Tuesday, December 6, 2022
HomeIndiaGovernanceDebt-ridden IL&FS terminates contract to build India’s longest tunnel in J&K

Debt-ridden IL&FS terminates contract to build India’s longest tunnel in J&K

Text Size:

PM Modi had laid the foundation stone for the Zojila tunnel on the Srinagar-Leh Highway in June 2018, but the project has been stalled since November.

New Delhi: The Infrastructure Leasing & Financial Services (IL&FS) has terminated the contract to build the Zojila tunnel in Jammu and Kashmir, proposed to be India’s longest tunnel, due to the financial crisis it is trapped in.

IL&FS, which was given the contract to build the tunnel by the National Highways and Infrastructure Development Corporation Limited (NHIDCL), wrote to the latter Thursday, stating that the contract to construct, operate and maintain the tunnel had been terminated effective 15 January. The letter was issued by Krishna Garg, IL&FS vice-president and company secretary.

Work on the Rs 6,809-crore Zojila tunnel project had come to a standstill due to IL&FS’ financial crunch in November 2018, five months after Prime Minister Narendra Modi laid its foundation stone. IL&FS is reeling under a debt burden of over Rs 90,000 crore.

N.N. Sinha, managing director of the NHIDCL, which is overseeing the project, said: “We did not have doubts about their (IL&FS) technical efficiency, but they had financial troubles, which is why work was moving at a slow pace.”

Also read: India seeks to reopen IL&FS books citing auditor mismanagement

Importance of the tunnel

The Zojila tunnel project was green-lighted by the previous UPA government in October 2012. The tunnel, on the Srinagar-Leh highway, was proposed to be a 14.150-km-long, two-lane tunnel. Along with the Z-Morh tunnel, the Zojila project was supposed to ensure that the highway, which is shut for seven months in a year due to snow, can provide all-weather connectivity.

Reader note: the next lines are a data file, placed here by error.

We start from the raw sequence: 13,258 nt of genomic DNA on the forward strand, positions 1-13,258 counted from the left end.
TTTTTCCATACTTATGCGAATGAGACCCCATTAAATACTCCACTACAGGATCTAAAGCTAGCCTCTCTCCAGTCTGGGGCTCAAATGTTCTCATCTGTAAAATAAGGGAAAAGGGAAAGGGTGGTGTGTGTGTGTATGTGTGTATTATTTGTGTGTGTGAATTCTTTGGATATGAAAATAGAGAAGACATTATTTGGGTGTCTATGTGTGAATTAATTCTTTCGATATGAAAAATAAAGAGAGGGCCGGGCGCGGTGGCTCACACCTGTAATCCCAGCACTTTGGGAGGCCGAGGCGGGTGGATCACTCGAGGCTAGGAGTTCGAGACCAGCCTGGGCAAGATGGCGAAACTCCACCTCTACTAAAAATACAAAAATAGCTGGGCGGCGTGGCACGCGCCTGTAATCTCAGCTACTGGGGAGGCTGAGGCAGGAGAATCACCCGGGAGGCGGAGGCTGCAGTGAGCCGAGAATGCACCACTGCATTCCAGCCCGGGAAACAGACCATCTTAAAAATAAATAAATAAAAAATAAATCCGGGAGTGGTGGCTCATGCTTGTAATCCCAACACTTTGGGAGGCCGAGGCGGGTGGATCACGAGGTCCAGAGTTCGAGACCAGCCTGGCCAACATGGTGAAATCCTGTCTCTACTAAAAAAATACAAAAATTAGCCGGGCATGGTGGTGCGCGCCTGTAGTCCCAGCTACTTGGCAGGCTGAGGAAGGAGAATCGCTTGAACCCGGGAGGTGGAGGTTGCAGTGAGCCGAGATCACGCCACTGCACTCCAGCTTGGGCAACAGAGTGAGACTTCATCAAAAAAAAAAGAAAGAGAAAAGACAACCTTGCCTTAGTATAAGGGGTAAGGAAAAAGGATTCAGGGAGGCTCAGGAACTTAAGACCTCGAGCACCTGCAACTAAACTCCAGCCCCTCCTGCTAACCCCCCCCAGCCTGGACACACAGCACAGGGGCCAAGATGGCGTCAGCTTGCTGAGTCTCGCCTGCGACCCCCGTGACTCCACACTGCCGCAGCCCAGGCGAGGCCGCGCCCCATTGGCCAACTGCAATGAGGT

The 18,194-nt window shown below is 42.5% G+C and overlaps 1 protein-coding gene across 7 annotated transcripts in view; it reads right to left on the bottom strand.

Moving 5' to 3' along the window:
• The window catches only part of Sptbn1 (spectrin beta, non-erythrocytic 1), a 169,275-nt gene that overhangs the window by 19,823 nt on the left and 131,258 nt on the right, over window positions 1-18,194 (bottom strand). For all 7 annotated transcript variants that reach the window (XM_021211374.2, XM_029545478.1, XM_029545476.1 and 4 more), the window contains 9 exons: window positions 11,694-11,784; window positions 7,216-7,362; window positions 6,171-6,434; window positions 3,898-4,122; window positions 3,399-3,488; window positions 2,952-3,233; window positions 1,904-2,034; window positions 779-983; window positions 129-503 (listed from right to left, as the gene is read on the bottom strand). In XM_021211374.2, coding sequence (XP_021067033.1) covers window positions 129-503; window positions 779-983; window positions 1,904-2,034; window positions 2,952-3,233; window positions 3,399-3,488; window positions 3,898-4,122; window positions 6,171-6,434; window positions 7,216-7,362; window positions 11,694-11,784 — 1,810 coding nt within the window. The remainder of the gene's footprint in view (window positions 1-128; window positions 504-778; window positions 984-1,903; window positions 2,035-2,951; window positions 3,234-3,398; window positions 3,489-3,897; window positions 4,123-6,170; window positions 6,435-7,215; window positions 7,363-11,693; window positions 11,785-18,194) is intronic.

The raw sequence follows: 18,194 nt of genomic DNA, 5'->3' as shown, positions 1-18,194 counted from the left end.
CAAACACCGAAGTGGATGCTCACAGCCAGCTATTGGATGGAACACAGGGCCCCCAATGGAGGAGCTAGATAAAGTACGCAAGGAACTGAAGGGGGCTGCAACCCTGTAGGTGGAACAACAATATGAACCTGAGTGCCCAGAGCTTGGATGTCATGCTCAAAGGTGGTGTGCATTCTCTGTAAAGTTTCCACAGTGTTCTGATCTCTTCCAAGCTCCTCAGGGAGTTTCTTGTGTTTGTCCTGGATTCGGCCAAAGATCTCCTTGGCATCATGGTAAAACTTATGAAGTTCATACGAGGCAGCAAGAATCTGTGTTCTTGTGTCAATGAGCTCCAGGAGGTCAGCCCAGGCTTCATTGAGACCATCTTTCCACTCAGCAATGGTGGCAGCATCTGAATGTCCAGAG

The NHIDCL had signed an MoU with ITNL, a subsidiary of IL&FS, and the Ministry of Road Transport & Highways, in January 2018. PM Modi laid the foundation stone in June 2018, and said he would ask the ministry to look at ways to reduce the proposed seven-year time period for the completion of the project.

The IL&FS crisis

The three-decade-old IL&FS is a lending giant based out of Mumbai. It had been powering the country’s public infrastructure expansion, but triggered a crisis in the financial sector in September 2018 when it defaulted on a few payments.

It was soon found that the company had racked up debts of over Rs 90,000 crore. The government has since seized control of the conglomerate, replacing the old board with a new one headed by Uday Kotak, in a bid to end the crisis.

Also read: IL&FS must die for its infrastructure projects to live


Subscribe to our channels on YouTube & Telegram

Support Our Journalism

India needs fair, non-hyphenated and questioning journalism, packed with on-ground reporting. ThePrint – with exceptional reporters, columnists and editors – is doing just that.

Sustaining this needs support from wonderful readers like you.

Whether you live in India or overseas, you can take a paid subscription by clicking here.

Support Our Journalism


  1. Each infrastructure project should be subjected to a rigorous cost benefit and economic viability analysis. The Kashmir valley cannot be an exception. More than wrongdoing – although that may well have been present – ILFS is in a mess because it is in infrastructure. That sector has also served as an iceberg for the banking system.

Comments are closed.

Most Popular